“We need to get in the car. It is time for school.”
“Mom, I don’t feel good. I don’t want to go.”
“Jordan, You can’t miss another day of school. Go.”
“Please no, I think I am sick. Just take Alex.”
“You are fine. You don’t have a fever. You are making yourself sick.”
“Mom, make Jordan come, I don’t want to be late.”
“Get in the car now, you heard Alex, it’s not fair.”
Jordan drops to the ground and starts to cry.
“Mom, I knew it, this is ridiculous, why do I have to be punished because of Jordan?”
Ever have a morning like this? If you have a child with an anxiety problem it probably feels at times like your family has been taken hostage. Taking care of your other children becomes both a big concern and more difficult. Here are four areas to address that will help.
Pay Attention to Balancing Attention
The fact is that if your child has a severe anxiety problem you will have to give him or her a lot of attention. There is no way around that. But your other kids may feel that the anxious child’s needs get picked over theirs. It will mean a lot if on occasion this isn’t the case. For example, if you are out somewhere with another child you don’t take the “call,” drop everything to answer the text or run home just because your anxious child is demanding it. Remember, it is just anxiety. It feels bad but it won’t hurt anyone.
For many families there may not be a whole lot of spare time. What you will have to consider is trying to use some strategic time for your other children. You may not be able to match the amount of time but you can balance with the quality of the time spent.
Resist Giving In To Anxiety’s Demands
Families have a tendency to gradually accommodate or give in to the anxiety disorder. If a child is afraid of contamination then family members give in and don’t touch certain things or comply with demands on how to clean things. As a result we all get sneaky and do things “behind the back” of the anxious child. All this is done to prevent another meltdown. This sort of accommodation is normal but it is the wrong direction to go. You have to disobey anxiety to defeat it. That goes for both the anxious person and that person’s family. It is the right thing for not only your anxious child but your other children if you will resist allowing the anxiety to control the household. If you don’t then slowly but surely the other children will gradually start to lose out and they may react with hurt and anger.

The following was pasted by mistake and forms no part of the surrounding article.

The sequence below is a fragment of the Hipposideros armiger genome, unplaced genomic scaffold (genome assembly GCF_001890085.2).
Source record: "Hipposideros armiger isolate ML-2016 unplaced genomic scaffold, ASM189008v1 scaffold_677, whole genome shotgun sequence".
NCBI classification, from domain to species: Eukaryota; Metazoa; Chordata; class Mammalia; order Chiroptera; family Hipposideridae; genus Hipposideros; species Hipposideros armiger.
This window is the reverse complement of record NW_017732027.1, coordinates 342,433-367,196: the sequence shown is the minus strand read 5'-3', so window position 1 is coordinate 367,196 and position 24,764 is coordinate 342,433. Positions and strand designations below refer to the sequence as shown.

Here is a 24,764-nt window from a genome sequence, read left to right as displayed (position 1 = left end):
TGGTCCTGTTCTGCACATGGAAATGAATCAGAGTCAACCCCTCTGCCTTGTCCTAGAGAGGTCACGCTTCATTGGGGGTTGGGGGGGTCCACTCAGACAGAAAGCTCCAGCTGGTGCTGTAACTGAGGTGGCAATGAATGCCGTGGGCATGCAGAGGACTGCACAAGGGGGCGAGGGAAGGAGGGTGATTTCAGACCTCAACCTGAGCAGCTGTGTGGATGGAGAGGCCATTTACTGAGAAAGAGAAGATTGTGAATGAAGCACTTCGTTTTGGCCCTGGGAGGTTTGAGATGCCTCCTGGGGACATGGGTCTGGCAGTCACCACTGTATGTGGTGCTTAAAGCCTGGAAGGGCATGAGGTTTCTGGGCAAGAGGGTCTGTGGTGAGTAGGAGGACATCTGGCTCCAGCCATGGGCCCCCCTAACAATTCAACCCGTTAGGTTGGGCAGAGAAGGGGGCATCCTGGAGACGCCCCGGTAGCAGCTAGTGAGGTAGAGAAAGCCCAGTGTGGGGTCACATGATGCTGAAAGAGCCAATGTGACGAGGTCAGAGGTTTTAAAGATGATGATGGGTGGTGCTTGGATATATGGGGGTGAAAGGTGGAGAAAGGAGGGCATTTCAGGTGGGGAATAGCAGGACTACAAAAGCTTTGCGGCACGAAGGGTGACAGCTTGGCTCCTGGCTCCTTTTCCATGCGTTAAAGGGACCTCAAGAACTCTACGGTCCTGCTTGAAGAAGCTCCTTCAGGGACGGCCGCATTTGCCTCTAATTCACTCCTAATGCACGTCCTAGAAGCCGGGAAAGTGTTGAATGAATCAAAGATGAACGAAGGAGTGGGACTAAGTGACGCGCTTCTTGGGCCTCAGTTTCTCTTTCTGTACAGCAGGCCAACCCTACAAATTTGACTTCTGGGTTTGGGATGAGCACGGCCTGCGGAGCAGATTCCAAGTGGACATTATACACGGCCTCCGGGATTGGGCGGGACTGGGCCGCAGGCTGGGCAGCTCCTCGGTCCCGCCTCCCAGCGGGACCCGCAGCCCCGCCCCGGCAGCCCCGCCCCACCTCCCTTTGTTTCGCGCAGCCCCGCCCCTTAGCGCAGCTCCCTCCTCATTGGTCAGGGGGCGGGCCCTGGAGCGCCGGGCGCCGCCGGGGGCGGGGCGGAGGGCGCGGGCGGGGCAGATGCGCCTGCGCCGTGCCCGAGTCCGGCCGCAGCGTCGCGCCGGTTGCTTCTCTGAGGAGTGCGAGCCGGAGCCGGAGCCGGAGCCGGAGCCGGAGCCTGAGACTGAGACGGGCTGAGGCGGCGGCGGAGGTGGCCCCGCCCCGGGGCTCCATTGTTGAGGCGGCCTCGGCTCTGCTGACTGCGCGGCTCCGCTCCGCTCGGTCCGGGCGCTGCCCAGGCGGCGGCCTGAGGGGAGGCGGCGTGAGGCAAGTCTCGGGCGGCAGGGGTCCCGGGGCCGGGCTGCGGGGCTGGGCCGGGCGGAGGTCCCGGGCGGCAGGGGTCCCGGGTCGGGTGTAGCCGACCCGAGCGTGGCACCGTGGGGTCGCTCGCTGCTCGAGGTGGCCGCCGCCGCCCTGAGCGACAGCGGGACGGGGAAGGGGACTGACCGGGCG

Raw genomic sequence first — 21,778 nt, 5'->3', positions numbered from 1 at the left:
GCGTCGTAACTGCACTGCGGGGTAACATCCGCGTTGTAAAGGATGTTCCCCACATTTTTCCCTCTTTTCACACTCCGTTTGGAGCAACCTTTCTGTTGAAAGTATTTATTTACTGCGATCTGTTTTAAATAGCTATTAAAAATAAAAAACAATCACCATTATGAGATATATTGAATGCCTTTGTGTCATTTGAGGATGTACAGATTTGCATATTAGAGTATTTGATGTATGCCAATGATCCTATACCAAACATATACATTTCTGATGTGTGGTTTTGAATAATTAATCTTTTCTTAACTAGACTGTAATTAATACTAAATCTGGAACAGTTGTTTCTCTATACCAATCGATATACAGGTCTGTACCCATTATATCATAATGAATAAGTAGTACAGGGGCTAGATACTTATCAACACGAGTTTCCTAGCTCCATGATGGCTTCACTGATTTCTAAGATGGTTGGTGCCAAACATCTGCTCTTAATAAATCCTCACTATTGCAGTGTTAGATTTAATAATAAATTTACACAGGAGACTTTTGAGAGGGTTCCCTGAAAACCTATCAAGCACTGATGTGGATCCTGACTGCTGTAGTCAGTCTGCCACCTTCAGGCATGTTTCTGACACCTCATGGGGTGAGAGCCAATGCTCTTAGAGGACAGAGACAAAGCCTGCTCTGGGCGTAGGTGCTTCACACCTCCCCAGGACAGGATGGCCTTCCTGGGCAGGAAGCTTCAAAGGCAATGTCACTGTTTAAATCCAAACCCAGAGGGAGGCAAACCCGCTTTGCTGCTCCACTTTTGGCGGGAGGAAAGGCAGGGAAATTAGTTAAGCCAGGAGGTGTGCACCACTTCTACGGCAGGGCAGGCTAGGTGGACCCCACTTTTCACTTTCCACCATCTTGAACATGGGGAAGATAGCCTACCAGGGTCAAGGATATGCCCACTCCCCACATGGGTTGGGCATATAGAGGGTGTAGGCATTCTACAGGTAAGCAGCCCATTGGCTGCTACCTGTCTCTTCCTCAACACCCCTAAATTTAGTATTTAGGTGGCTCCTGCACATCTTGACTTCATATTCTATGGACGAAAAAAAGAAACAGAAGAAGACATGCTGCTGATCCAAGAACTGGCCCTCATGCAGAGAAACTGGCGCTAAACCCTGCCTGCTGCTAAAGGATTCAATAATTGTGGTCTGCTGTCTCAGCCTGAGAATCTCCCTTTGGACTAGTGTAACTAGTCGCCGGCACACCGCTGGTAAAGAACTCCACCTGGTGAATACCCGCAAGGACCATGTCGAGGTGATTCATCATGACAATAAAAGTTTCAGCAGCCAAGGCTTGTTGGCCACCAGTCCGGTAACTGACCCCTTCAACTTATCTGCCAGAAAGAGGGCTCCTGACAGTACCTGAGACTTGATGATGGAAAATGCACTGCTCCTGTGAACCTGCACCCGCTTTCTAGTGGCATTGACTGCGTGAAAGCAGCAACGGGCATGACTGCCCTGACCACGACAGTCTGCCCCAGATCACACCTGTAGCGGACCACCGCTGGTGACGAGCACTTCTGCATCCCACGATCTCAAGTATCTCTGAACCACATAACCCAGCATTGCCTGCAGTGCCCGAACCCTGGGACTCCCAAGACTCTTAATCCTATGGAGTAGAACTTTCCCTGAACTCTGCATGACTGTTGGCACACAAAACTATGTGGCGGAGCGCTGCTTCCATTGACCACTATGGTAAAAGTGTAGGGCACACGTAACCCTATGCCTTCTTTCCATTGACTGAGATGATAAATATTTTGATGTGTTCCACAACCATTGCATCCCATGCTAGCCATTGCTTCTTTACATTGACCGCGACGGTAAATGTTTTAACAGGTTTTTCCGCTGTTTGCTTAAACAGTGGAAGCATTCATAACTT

If you stop giving in then we know what is coming. I’ve been there. I know exactly what is next. It means there will be meltdowns. It means you will have to figure out how to not get anxious or angry at them. You have probably noticed that just makes it worse. Work on staying calm and gently encouraging. Mostly you will have to wait until the episode runs its course. I have written more about that here. If you aren’t scared of anxiety it will help your child be less afraid.
Keep Consequences Consistent
I have 3 kids and the reality was that we corrected each of them differently. If I fussed (southern word) at my older two they didn’t like it and it could get intense but with my anxious child that set off an anxious conflagration of a whole other level. So we gave in just to prevent that. Well, that isn’t fair by any standard to other siblings. So here is some advice for delivering correction or consequences learned the hard way.
- Say what you have to say in a calm voice (no glaring). Don’t expect or need your child to be persuaded. You’re the boss, you are just conveying the message.
- If there is a meltdown talk LESS, in fact, if everyone is safe, walk away until your child calms down. Biologically the rational brain is not in charge so don’t argue.
- Give consequences for inappropriate behavior, not emotions. For example, don’t penalize for anger, rather for throwing something at the wall. By the way, if there is a meltdown give the consequence afterwards. Your other children will be watching. If you avoid giving consequences to prevent an anxious episode your other children will see this as unfair. Again the key is to not let anxiety dictate how your family functions.
Keep Doing What You Were Doing
When we think something is dangerous we are biologically compelled to escape to survive. So your anxious child will fiercely resist what is feared. At your house it might mean not going somewhere, not talking to someone, not completing chores, not going to bed, etc. It will, with a certainty equivalent to the sun rising, disrupt your family plans. What to do? Do it anyway. Whatever it is, do it anyway. Yep, that means you have to take a crying terrified child into the car and go on that very needed holiday. “When your anxiety is high you are focusing on surviving rather than living.”* You job as a parent is to keep the family going about their lives.
*Drexel University. (2016, December 8). Anxiety measure for children with autism proven reliable. ScienceDaily. Retrieved December 9, 2016 from www.sciencedaily.com/releases/2016/12/161208125847.htm